death of that child, finally to the larger community. Obviously, the smaller
the circle, the more intensive the services may need to be. A community member
who did not know the child may benefit from information about the type of death
and ways it can be prevented, such as a media campaign. A parent or sibling may
need one-on-one counseling for an extended period of time in order to cope with
4. Identify Risk Factors
Identifying the risk factors involved in a child’s death during the review can
lead to recommendations that the team believes could reduce those same risk
factors in other children, thereby preventing future deaths. That is why this
step is so important. It can sometimes be difficult to see the big picture
where risk factors are concerned. The team may have to think outside the usual
boundaries in order to touch on all risk factors that may have contributed in
some way to the death. Grouping risk factors into general categories can help
guide this discussion:
This is not an exhaustive listing and these are meant only as broad groupings.
The team can discuss why they believe the risk factors involved may or may not
fit into one or more of these categories. Indeed, that is one of the main
functions of identifying them in this way. Although it is always easiest to
just mark “behavioral” and move on (“if person x hadn’t done y, than z would
still be alive”, etc.), teams should challenge themselves to look deeper into
what may have influenced the behavior in question and any other angles on the
situation that may not be immediately obvious. Teams should try to examine the
death from as broad an ecological perspective as possible.
Systemic (Agency Policies)
It is important to identify the risk factors involved in each death, as these
become the basis upon which a team will formulate its findings. These findings
are in turn used to generate recommendations for improved
investigations/service delivery, changes in agency policy and practice, local
ordinance or state legislation, or community/state prevention initiatives.
These systems improvements and prevention programming are the ultimate goal of
a CDR process that is based on the public health model, to keep children safer,
healthier and protected.
5. Recommend Systems Improvements
Once all the facts of the case have been shared and discussed, there may be
issues involving agency response that need to be addressed. Generally, the team
member representing the agency in question will explain their protocols to the
team. In this way, team members learn more about what the parameters of others’
responsibilities are, including the legal purviews of the organizations that
each member represents. Then, as mentioned previously in the steps regarding
clarification of the investigation and service delivery, the team may identify
gaps in policy and procedure in response to the death.
The result of this discussion may be that an agency representative brings the
findings of the team back to their supervisors. If the findings relate to a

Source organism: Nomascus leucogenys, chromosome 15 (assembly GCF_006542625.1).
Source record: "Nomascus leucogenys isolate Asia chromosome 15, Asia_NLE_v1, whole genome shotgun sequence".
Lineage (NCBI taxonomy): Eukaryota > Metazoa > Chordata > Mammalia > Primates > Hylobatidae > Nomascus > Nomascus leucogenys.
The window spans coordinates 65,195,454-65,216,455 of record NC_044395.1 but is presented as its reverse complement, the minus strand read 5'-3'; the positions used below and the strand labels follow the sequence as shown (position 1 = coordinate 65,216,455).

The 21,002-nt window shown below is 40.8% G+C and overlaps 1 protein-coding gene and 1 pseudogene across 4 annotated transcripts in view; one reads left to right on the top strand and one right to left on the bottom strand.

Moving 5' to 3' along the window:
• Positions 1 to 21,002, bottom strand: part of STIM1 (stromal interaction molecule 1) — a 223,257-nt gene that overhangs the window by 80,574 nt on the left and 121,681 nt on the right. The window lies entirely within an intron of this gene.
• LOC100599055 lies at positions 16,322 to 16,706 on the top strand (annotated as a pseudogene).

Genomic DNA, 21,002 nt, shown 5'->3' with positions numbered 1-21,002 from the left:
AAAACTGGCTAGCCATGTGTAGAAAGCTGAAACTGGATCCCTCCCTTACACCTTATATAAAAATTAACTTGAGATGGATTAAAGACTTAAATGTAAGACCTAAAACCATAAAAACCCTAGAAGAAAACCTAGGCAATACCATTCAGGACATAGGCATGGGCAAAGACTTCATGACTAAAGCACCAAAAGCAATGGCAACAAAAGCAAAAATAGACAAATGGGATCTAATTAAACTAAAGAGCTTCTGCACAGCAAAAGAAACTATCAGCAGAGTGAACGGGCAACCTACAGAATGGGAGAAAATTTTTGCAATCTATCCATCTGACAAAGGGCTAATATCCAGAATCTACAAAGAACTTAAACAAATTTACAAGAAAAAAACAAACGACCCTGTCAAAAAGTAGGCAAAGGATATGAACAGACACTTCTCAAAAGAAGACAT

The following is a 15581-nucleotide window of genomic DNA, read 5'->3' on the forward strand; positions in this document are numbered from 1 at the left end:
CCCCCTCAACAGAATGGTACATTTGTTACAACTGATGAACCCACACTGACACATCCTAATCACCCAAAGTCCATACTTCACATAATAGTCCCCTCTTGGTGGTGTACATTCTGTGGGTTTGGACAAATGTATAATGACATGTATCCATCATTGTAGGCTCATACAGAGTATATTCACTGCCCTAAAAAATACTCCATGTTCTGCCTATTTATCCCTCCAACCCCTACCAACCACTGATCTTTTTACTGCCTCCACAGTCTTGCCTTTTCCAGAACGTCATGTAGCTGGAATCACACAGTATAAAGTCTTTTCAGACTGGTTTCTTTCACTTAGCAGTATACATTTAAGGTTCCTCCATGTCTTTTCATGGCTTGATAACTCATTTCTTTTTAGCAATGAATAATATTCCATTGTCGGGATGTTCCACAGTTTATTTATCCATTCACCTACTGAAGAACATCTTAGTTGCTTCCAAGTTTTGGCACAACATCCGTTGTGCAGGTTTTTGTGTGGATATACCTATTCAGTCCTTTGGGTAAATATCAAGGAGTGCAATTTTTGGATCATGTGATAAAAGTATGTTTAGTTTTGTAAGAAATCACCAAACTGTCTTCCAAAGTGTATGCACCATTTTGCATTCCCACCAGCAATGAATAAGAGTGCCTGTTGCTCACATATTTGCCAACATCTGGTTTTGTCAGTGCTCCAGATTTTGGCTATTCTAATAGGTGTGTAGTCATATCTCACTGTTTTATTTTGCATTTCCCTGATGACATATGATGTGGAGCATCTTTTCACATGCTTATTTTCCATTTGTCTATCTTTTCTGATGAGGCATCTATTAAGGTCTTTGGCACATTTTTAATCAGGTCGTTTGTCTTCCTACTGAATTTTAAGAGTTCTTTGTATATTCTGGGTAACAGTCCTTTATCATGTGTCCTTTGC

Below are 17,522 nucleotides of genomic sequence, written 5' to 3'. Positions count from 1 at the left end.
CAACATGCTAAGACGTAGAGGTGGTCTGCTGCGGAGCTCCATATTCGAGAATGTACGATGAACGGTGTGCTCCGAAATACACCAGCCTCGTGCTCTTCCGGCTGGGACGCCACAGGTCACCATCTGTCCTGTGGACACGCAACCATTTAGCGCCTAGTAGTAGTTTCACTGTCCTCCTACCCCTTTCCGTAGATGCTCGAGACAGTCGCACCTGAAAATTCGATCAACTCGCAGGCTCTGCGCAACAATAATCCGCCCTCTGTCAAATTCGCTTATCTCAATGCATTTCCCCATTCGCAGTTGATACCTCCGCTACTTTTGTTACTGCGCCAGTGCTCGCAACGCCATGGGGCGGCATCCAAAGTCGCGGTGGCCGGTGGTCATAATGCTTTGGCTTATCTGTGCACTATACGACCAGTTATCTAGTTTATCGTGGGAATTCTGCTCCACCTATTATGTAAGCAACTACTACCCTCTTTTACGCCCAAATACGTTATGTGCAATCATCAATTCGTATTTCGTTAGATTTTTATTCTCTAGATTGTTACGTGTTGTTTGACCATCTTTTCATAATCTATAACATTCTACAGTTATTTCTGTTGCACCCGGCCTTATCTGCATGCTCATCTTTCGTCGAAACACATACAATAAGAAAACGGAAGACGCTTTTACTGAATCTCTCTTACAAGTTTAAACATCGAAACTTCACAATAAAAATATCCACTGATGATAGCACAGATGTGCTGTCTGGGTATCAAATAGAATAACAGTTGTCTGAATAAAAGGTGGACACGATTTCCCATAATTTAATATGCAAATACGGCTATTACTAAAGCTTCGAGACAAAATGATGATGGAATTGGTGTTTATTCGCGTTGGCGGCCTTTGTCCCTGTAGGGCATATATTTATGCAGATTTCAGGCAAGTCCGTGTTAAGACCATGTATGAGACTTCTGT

very large and bureaucratic agency, or one that does not have official
representation on the team, the team may have to make efforts to contact the
agency in question regarding their recommendations. Phone calls or an
invitation for an agency representative to attend the next meeting may be the
best way to approach this. If inadequate response is received from the agency
from these initial attempts, perhaps a letter regarding the matter may need to
be sent from the review team to the director and/or appropriate supervisor(s)
at the agency.
It is important that these recommendations be handled in a diplomatic fashion,
recognizing that each agency is doing their best with what resources are
available. Try to convey that your team wishes to give the agency a “heads up”
on a matter that might cause them difficulty in the future. Suggest that their
purposes could be met more fully if the issue is addressed. Try to keep your
comments limited to the perceived gap or barrier, and not include too much
direction on what the team thinks should be done to address it. Request that
the agency provide feedback to the team regarding any decisions that the agency
may make on the matter.
6. Identify and Take Action to Implement Prevention Opportunities
A review should never be considered completed by the team until the
ever-important question is asked: What are we going to do to prevent another
death? Most deaths due to unintentional injury have a variety of preventive
avenues that can be explored by the team. Reviews of homicides and suicides,
although often more complex, should be seen as opportunities to examine the
issues involved, in order to identify any preventive action that could possibly
be taken by individuals, agencies, the larger community or the state. If your
team reviews deaths due to natural causes, the question as to how other deaths
can be prevented may sometimes go unanswered. But many deaths due to natural
causes have aspects of preventability that can and should be addressed by the
teams that review them (availability and adequacy of prenatal care, compliance
with medical treatment regimens, etc.).
The review team does not necessarily have to be the ones to see the prevention
action through from start to finish. Instead, they can play the important role
of being the catalyst for change, the spark that starts a prevention campaign.
In other words, the team's effectiveness in prevention can be simply in knowing
where to send its recommendations for maximum impact. There are a number of
places to send such recommendations and the team should be aware of all these
options in their area:
The team should always follow up on their recommendations!